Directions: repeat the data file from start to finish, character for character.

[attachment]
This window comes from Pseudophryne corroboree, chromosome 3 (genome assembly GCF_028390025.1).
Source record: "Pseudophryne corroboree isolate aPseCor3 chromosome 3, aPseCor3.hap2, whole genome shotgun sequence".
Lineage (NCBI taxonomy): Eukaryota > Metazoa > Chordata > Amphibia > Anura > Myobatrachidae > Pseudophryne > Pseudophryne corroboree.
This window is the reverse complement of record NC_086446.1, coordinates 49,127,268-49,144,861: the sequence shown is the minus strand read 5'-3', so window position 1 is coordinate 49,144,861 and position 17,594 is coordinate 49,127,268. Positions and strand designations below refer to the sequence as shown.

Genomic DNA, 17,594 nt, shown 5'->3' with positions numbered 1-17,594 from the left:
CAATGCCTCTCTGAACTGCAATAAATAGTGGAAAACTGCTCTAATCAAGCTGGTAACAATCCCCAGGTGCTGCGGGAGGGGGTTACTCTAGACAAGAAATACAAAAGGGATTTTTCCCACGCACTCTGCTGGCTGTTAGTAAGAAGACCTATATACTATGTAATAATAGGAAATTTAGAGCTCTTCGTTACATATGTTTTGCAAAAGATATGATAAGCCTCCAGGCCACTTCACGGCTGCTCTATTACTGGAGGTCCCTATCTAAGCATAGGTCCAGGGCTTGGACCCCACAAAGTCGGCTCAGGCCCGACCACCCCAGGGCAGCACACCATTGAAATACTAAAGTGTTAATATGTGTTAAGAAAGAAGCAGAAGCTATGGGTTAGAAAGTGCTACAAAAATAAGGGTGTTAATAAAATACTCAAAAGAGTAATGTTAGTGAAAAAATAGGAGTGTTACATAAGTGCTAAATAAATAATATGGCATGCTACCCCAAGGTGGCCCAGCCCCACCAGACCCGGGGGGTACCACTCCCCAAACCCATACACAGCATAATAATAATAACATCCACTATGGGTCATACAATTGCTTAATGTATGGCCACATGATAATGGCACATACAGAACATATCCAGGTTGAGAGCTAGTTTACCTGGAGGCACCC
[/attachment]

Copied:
This window comes from Pseudophryne corroboree, chromosome 3 (genome assembly GCF_028390025.1).
Source record: "Pseudophryne corroboree isolate aPseCor3 chromosome 3, aPseCor3.hap2, whole genome shotgun sequence".
Lineage (NCBI taxonomy): Eukaryota > Metazoa > Chordata > Amphibia > Anura > Myobatrachidae > Pseudophryne > Pseudophryne corroboree.
This window is the reverse complement of record NC_086446.1, coordinates 49,127,268-49,144,861: the sequence shown is the minus strand read 5'-3', so window position 1 is coordinate 49,144,861 and position 17,594 is coordinate 49,127,268. Positions and strand designations below refer to the sequence as shown.

Genomic DNA, 17,594 nt, shown 5'->3' with positions numbered 1-17,594 from the left:
CAATGCCTCTCTGAACTGCAATAAATAGTGGAAAACTGCTCTAATCAAGCTGGTAACAATCCCCAGGTGCTGCGGGAGGGGGTTACTCTAGACAAGAAATACAAAAGGGATTTTTCCCACGCACTCTGCTGGCTGTTAGTAAGAAGACCTATATACTATGTAATAATAGGAAATTTAGAGCTCTTCGTTACATATGTTTTGCAAAAGATATGATAAGCCTCCAGGCCACTTCACGGCTGCTCTATTACTGGAGGTCCCTATCTAAGCATAGGTCCAGGGCTTGGACCCCACAAAGTCGGCTCAGGCCCGACCACCCCAGGGCAGCACACCATTGAAATACTAAAGTGTTAATATGTGTTAAGAAAGAAGCAGAAGCTATGGGTTAGAAAGTGCTACAAAAATAAGGGTGTTAATAAAATACTCAAAAGAGTAATGTTAGTGAAAAAATAGGAGTGTTACATAAGTGCTAAATAAATAATATGGCATGCTACCCCAAGGTGGCCCAGCCCCACCAGACCCGGGGGGTACCACTCCCCAAACCCATACACAGCATAATAATAATAACATCCACTATGGGTCATACAATTGCTTAATGTATGGCCACATGATAATGGCACATACAGAACATATCCAGGTTGAGAGCTAGTTTACCTGGAGGCACCC